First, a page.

African culture is expressed in its arts and crafts, folklore and religion, clothing, cuisine, music and languages. The African culture is a product of the diverse populations that today inhabit the continent of Africa. The continent is the world’s second largest continent with over 50 independent countries, each with its own diverse traditions and customs, this makes Africa very rich and diverse in culture.
South Africa best reflects this diversity through its constitution with all 11 official languages recognised by law. There are 9 African tribes in South African to showcase South Africa’s fascinating tribal traditions and the vibrant cultures of Africa.
Music plays a functional role in African society, it is a form of communication and songs accompany marriage, birth, rites of passage, hunting and even political activities. Music is often used in different African cultures to ward off evil spirits and to pay respects to good spirits, the dead and ancestors.
Musical instruments and styles vary from region to region but the most common and significant instrument in African music is the drum. Although the musical styles and instruments vary from region to region, there are some common forms of musical expression. The most significant instrument in African music is the African drum. The beat of the African drum is the “heartbeat of the community” and its rhythm is what holds the dancers together.
The African Dance is used to express emotion, whether joyful or sorrowful and it utilizes symbolic gestures, masks, costumes, body painting and props to communicate. Dancind is an integral part of the African culture, the dance movements can be simple or complex with intricate actions including fast rotation, ripples of the body and contraction and release. It is not limited to just the dancers alone, spectators are encouraged to join in.
Although music and dance are extremely important African traditions and are very common forms of communication, many African people express themselves in other art forms as well. Woodcarvings, brass and leather are a common expression of art in Africa. African arts and crafts also include sculpture, paintings, pottery, ceremonial and religious headgear and dress.
Religion and Beliefs
South Africa has been famously referred to as the rainbow nation because of its diverse cultures and religions. Contained within South Africa's borders are Zulu, Xhosa, Pedi, Tswana, Ndebele, Khoisan, Hindu, Muslim, and Afrikaner people to name but a few
Traditional African Beliefs
Traditional African religion is based on oral traditions, which means that the basic values and way of life are passed from elders to younger generation. These traditions are not religious principles, but a cultural identity that is passed on through stories, myths and tales.
Traditional African religion is a way of life in which ancestors are part of every major event such as wedding, births and deaths as well as less important ones such as getting a job and finishing university. During these events usually an offering is made to honour, please and thank the ancestors. A cow, sheep or chicken is slaughtered and the ancestors are called to receive the offering and bless the gathering.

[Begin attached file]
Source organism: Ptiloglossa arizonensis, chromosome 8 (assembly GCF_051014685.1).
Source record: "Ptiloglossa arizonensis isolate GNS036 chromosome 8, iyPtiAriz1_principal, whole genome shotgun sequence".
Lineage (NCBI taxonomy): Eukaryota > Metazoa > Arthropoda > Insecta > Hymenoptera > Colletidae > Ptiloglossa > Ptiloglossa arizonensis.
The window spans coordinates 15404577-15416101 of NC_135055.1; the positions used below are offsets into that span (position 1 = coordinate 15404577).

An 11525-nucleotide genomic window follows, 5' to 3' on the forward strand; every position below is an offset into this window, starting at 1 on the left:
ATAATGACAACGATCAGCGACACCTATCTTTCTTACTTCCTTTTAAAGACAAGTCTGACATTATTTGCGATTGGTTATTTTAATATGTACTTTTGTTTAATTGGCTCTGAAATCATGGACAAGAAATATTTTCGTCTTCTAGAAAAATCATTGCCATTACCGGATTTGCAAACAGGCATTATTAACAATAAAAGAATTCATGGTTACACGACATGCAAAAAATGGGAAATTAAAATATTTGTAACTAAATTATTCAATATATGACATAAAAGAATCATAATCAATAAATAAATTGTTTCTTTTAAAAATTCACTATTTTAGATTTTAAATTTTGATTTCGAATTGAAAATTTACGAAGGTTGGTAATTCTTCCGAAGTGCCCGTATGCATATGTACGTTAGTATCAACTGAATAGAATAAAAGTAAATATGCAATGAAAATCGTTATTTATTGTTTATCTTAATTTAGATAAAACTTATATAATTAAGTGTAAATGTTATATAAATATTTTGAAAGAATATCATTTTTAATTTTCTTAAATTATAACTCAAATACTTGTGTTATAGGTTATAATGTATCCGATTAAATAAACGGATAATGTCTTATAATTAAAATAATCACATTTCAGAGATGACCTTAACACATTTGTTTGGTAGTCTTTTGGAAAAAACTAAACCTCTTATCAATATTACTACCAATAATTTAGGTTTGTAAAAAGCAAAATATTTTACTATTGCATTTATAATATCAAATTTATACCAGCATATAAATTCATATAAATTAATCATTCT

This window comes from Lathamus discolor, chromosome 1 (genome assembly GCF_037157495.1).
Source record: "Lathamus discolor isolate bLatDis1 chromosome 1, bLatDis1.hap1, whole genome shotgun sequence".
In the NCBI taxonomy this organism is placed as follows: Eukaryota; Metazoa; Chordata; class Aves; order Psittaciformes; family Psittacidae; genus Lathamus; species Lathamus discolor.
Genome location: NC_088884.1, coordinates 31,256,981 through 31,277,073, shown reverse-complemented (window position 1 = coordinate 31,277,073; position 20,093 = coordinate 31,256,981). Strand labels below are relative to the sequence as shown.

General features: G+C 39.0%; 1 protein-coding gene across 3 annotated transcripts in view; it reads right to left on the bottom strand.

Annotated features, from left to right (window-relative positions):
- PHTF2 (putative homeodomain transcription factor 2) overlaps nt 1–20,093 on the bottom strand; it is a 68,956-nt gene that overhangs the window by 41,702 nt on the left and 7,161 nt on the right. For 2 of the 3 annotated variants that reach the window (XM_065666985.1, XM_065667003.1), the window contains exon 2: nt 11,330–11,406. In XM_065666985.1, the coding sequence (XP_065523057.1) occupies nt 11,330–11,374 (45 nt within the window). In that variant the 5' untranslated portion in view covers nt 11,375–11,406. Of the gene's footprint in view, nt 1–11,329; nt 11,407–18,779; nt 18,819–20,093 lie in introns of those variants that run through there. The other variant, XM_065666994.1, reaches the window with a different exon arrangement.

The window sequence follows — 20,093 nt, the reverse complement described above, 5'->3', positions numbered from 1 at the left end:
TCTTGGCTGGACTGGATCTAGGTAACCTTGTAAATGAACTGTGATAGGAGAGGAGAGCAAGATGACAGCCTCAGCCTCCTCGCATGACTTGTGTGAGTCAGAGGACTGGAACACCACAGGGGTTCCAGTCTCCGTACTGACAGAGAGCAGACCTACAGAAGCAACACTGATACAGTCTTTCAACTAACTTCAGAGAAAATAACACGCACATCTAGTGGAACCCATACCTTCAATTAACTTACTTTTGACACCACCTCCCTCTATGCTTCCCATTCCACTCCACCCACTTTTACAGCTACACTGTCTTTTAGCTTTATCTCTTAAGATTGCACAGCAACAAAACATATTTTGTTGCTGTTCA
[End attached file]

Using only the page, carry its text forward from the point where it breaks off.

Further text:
Although traditional African religion recognises a Supreme God, followers do not worship him or her directly as they do not feel worthy enough. They therefore ask the ancestors to communicate on their behalf. The Supreme Being is called upon in times of great hardship and need, like drought or epidemic that may threaten the entire community. The Supreme Being is the connection between people and their environment.
Ancestor worship and belief is an extension of a belief in and respect for elders. Followers of traditional African religion believe that ancestors maintain a spiritual connection with their living relatives.
Being the hotbed of multiple cultures, ethnicities, traditions, and clothing, South African is home to a multitude of people from different parts of the world, and the differences between these cultures can be seen. The African of today are modern and progressive, western clothing has become common with traditional attire being used during important ceremonies or stages in life. Traditional clothing is reserved for special occasions although African prints can now been incorporated into casual day wear and formals.
The Xhosa traditional attire is very complex and diverse, what you wear is decided by a person’s social standing. The clothing almost always features beautifully designed beadwork and colourful, printed fabrics.
For women, her clothing defines different stages of her life. The Xhosa womans main items of clothing include long skirts and aprons with amazing printed or embroidered fabrics. Elaborate beaded necklaces, called ithumbu, are worn around the neck, as well as beaded anklets and bracelets.
As well as the skirt, aprons and beaded necklaces and bracelets, the women will also wear what is called an iqhiya, or headscarf. This headscarf is traditionally worn by married women. To complete the ensemble, embroidered blankets are worn around the shoulders.
Men are the hunters, the warriors, and the stockman, therefore animal skins play a huge part in their traditional dress. On special occasions, embroidered skirts are worn, with a rectangular cloth over the left shoulder, or a tunic, with strands of beaded necklaces.
The Zulu people are well known for their intricate beadwork. The colour of each bead carries a specific meaning. The beads have been used to carry messages known as “ucu,” a Zulu term loosely translated as “love letters”.
It is an African tradition for young girls to send a boy a beaded bracelet of different colours. The boy will court her for a while and at the appropriate time, he will ask her the meaning of the beads.